On Election Day, don’t skip the judges

If you already turned in your ballot, I hope you completed it, front and back. If you’re headed to the polls, I’d urge you to take the time to consider every spot on the ballot. Don’t skip the judges.

I understand you probably have never heard of most of them. We rarely hear about Superior Court judges, for example. And your experience inside a courtroom might be limited to (hopefully) just jury duty. On the question of whether to retain a judge, most of us are what pollsters might refer to as “low information” voters.

This isn’t necessarily a bad thing. As Chief Justice John Roberts said at his confirmation hearing, “Nobody ever went to a ball game to see the umpire.” Just like referees and umpires applying the rules, we want judges applying the law fairly and consistently.

Arizona’s method for determining who serves on the bench is a smart one, and it’s one that you won’t find in every state. Under our retention and merit selection system, the governor makes judicial appointments to appeals courts and to trial courts in Maricopa, Pima, Coconino, and Pinal counties after considering recommendations from a judicial nominating commission. Once appointed, however, judges do not serve lifetime terms like they would at the federal level. Here they must occasionally stand for retention.

It’s a wise system. It combines public accountability without high-pitched partisan politics and things like party primaries or nonstop campaign fundraising. You haven’t gotten any junk mail from the three state Supreme Court justices up for retention saying ridiculous things about their opponents. Our system avoids turning judges into what former Supreme Court Justice and Arizona icon Sandra Day O’Connor called “politicians in robes.”

That’s another reason why I urge everyone to finish their ballot: it’s a small but important gesture to strengthen the faith and credibility of the judicial system. Justice O’Connor’s worry that judges would be perceived as just another category of cynical politicians is a legitimate one; it erodes Americans’ belief that they can get a fair shake under the law.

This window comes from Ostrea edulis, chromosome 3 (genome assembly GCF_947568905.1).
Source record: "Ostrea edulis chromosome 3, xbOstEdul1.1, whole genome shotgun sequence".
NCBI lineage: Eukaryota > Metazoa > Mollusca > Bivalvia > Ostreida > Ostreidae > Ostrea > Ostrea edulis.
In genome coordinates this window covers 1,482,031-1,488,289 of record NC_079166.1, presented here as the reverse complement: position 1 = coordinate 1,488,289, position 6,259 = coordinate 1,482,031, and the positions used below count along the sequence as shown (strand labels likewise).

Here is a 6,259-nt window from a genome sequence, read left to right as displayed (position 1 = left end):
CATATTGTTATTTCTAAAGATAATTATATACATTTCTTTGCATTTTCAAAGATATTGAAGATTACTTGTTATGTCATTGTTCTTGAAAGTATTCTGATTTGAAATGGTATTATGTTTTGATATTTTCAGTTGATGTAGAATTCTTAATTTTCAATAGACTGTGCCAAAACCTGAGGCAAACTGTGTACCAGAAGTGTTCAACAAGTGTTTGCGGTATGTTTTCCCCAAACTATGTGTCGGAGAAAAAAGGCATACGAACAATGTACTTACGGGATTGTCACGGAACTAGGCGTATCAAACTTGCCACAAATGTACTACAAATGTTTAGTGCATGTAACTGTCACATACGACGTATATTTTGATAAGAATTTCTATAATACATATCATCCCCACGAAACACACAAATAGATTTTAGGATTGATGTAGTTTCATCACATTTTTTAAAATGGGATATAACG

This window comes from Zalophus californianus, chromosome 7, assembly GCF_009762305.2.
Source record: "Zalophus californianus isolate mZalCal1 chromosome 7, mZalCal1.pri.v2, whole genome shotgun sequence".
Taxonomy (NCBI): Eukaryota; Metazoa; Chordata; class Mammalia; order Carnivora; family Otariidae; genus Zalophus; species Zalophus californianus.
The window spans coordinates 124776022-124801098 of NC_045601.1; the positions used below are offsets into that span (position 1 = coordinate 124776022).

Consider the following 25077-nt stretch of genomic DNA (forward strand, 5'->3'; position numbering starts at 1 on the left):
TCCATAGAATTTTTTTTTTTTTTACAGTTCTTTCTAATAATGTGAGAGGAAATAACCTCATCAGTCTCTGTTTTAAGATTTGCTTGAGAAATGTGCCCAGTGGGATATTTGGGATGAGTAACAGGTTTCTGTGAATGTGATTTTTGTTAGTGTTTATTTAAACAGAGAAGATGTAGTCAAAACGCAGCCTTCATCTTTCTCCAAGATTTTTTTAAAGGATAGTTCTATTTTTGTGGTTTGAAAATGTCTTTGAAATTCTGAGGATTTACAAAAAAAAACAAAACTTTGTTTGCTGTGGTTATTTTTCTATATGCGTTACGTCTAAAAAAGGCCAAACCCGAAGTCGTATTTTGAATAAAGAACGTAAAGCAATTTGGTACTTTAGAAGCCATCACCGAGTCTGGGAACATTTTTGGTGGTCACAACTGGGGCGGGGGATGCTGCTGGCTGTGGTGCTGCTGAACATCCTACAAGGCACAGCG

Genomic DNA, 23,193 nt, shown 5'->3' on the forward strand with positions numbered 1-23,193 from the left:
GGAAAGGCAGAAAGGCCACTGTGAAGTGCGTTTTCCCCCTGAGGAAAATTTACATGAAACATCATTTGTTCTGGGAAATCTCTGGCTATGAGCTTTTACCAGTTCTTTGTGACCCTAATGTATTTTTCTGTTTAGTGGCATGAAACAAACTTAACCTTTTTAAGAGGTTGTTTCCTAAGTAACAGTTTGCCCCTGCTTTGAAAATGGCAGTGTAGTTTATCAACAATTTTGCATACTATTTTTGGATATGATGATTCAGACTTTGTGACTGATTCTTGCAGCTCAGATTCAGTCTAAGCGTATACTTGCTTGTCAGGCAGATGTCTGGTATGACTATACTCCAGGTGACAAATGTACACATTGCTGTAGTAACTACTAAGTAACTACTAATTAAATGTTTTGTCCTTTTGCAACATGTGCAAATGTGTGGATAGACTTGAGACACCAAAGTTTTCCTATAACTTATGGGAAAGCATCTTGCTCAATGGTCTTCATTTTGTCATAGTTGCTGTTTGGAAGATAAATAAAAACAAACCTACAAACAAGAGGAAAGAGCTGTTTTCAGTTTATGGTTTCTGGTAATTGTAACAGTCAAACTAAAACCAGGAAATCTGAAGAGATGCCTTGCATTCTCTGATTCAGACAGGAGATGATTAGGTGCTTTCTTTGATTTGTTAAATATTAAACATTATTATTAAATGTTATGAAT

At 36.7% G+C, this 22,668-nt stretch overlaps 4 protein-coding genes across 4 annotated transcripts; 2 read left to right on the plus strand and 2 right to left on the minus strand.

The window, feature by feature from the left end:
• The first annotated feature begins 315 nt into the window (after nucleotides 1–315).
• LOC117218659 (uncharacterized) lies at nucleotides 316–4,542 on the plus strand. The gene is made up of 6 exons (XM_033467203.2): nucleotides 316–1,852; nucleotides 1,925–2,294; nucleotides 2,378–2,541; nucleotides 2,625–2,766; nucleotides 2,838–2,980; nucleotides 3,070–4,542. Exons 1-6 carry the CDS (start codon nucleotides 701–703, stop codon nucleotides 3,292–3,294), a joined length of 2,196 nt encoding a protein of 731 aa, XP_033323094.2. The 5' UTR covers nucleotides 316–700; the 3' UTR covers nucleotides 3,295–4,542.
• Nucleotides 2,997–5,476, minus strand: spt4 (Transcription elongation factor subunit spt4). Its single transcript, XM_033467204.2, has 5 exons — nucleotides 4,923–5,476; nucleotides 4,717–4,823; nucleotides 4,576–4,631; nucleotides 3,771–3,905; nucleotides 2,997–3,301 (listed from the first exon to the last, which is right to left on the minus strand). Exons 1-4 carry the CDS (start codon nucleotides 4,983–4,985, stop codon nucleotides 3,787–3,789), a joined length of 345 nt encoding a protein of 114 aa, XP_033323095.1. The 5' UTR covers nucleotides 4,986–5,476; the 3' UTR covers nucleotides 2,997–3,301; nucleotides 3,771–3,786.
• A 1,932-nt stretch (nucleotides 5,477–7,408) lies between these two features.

But there’s an activist class that wants to undermine Americans’ faith in the judiciary. We see it whenever a court issues a ruling some special interest group might disagree with. Instead of arguing their position on the merits or vowing to try again to change law or working to elect new members of the legislative branch, they throw into question judges’ motivations or ethics, tossing around words like illegitimate or corrupt.

Much like irresponsibly denying the outcome of an election without evidence, attacks against the judicial system have a corrosive effect, turning the noble pursuit of equal justice under law into a cynical game for insiders, political activists, and internet trolls.

It’s rare that an Arizona judge isn’t retained. That’s how it should be. We don’t want judges to become known for an approach that falls far outside the mainstream or for questionable conduct, after all. But the decision is ultimately up to us. We vote for the governor who makes the appointments, and we vote whether to retain judges in their current positions.

So, don’t skip the judges. Your vote to retain our judges is a vote to preserve a trusted, impartial, and fair judicial branch.

Danny Seiden is president and CEO of the Arizona Chamber of Commerce & Industry.

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